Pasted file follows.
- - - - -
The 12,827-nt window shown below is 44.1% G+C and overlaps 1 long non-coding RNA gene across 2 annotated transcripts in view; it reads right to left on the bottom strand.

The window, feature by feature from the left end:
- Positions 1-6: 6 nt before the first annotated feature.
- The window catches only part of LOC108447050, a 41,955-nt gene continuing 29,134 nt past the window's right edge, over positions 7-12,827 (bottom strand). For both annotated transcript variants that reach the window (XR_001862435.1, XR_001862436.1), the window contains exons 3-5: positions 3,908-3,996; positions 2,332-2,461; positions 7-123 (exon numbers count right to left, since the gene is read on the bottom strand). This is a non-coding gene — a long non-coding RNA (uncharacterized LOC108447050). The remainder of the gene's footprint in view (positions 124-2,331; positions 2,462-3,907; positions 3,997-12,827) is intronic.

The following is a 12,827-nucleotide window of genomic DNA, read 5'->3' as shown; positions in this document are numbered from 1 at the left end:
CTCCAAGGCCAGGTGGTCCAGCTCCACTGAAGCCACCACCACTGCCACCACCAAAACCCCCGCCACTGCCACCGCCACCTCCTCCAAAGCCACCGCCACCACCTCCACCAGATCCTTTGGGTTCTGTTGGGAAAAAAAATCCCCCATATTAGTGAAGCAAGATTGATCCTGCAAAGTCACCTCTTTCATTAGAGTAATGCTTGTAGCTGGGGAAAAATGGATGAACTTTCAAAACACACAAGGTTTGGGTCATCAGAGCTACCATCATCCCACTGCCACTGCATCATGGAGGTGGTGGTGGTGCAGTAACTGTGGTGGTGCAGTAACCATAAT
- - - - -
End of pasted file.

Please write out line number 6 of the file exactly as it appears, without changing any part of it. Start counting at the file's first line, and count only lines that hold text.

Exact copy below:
CTCCAAGGCCAGGTGGTCCAGCTCCACTGAAGCCACCACCACTGCCACCACCAAAACCCCCGCCACTGCCACCGCCACCTCCTCCAAAGCCACCGCCACCACCTCCACCAGATCCTTTGGGTTCTGTTGGGAAAAAAAATCCCCCATATTAGTGAAGCAAGATTGATCCTGCAAAGTCACCTCTTTCATTAGAGTAATGCTTGTAGCTGGGGAAAAATGGATGAACTTTCAAAACACACAAGGTTTGGGTCATCAGAGCTACCATCATCCCACTGCCACTGCATCATGGAGGTGGTGGTGGTGCAGTAACTGTGGTGGTGCAGTAACCATAAT